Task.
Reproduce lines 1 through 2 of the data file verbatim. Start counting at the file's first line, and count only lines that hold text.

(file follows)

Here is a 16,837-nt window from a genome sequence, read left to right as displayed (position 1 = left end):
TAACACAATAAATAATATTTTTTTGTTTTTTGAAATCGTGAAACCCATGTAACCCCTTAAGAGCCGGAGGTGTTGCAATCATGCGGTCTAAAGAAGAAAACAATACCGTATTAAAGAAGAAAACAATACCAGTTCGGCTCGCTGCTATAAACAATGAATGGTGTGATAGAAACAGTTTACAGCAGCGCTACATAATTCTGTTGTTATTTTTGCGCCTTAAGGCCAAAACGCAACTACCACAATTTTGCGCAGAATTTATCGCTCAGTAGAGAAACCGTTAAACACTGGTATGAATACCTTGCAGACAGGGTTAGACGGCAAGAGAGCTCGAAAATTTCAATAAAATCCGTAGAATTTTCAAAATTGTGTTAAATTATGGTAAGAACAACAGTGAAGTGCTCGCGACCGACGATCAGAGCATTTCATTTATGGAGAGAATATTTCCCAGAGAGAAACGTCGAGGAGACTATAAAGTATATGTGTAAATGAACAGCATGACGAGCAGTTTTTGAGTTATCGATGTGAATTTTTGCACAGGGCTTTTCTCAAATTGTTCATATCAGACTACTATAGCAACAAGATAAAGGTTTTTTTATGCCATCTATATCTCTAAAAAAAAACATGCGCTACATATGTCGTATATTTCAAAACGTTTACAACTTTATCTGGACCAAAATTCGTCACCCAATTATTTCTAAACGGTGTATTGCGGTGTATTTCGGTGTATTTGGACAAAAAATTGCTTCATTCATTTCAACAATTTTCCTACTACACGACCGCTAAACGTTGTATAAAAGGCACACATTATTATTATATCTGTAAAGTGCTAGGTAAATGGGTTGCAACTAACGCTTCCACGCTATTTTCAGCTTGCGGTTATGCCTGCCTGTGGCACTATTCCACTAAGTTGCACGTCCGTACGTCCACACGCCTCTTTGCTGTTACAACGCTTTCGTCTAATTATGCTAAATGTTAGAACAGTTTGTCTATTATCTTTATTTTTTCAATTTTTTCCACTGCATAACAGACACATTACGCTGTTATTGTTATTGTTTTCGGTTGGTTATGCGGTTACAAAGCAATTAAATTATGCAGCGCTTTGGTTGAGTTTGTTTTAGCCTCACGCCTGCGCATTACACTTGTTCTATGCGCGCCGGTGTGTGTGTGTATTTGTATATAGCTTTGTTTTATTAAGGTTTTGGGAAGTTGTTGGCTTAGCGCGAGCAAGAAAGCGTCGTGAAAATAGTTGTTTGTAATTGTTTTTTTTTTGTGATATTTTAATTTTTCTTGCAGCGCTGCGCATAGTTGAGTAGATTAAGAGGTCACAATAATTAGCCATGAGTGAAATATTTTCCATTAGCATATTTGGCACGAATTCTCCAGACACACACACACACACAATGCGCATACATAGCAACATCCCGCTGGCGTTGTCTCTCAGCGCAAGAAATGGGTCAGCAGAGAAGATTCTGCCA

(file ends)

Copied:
Here is a 16,837-nt window from a genome sequence, read left to right as displayed (position 1 = left end):
TAACACAATAAATAATATTTTTTTGTTTTTTGAAATCGTGAAACCCATGTAACCCCTTAAGAGCCGGAGGTGTTGCAATCATGCGGTCTAAAGAAGAAAACAATACCGTATTAAAGAAGAAAACAATACCAGTTCGGCTCGCTGCTATAAACAATGAATGGTGTGATAGAAACAGTTTACAGCAGCGCTACATAATTCTGTTGTTATTTTTGCGCCTTAAGGCCAAAACGCAACTACCACAATTTTGCGCAGAATTTATCGCTCAGTAGAGAAACCGTTAAACACTGGTATGAATACCTTGCAGACAGGGTTAGACGGCAAGAGAGCTCGAAAATTTCAATAAAATCCGTAGAATTTTCAAAATTGTGTTAAATTATGGTAAGAACAACAGTGAAGTGCTCGCGACCGACGATCAGAGCATTTCATTTATGGAGAGAATATTTCCCAGAGAGAAACGTCGAGGAGACTATAAAGTATATGTGTAAATGAACAGCATGACGAGCAGTTTTTGAGTTATCGATGTGAATTTTTGCACAGGGCTTTTCTCAAATTGTTCATATCAGACTACTATAGCAACAAGATAAAGGTTTTTTTATGCCATCTATATCTCTAAAAAAAAACATGCGCTACATATGTCGTATATTTCAAAACGTTTACAACTTTATCTGGACCAAAATTCGTCACCCAATTATTTCTAAACGGTGTATTGCGGTGTATTTCGGTGTATTTGGACAAAAAATTGCTTCATTCATTTCAACAATTTTCCTACTACACGACCGCTAAACGTTGTATAAAAGGCACACATTATTATTATATCTGTAAAGTGCTAGGTAAATGGGTTGCAACTAACGCTTCCACGCTATTTTCAGCTTGCGGTTATGCCTGCCTGTGGCACTATTCCACTAAGTTGCACGTCCGTACGTCCACACGCCTCTTTGCTGTTACAACGCTTTCGTCTAATTATGCTAAATGTTAGAACAGTTTGTCTATTATCTTTATTTTTTCAATTTTTTCCACTGCATAACAGACACATTACGCTGTTATTGTTATTGTTTTCGGTTGGTTATGCGGTTACAAAGCAATTAAATTATGCAGCGCTTTGGTTGAGTTTGTTTTAGCCTCACGCCTGCGCATTACACTTGTTCTATGCGCGCCGGTGTGTGTGTGTATTTGTATATAGCTTTGTTTTATTAAGGTTTTGGGAAGTTGTTGGCTTAGCGCGAGCAAGAAAGCGTCGTGAAAATAGTTGTTTGTAATTGTTTTTTTTTTGTGATATTTTAATTTTTCTTGCAGCGCTGCGCATAGTTGAGTAGATTAAGAGGTCACAATAATTAGCCATGAGTGAAATATTTTCCATTAGCATATTTGGCACGAATTCTCCAGACACACACACACACACAATGCGCATACATAGCAACATCCCGCTGGCGTTGTCTCTCAGCGCAAGAAATGGGTCAGCAGAGAAGATTCTGCCA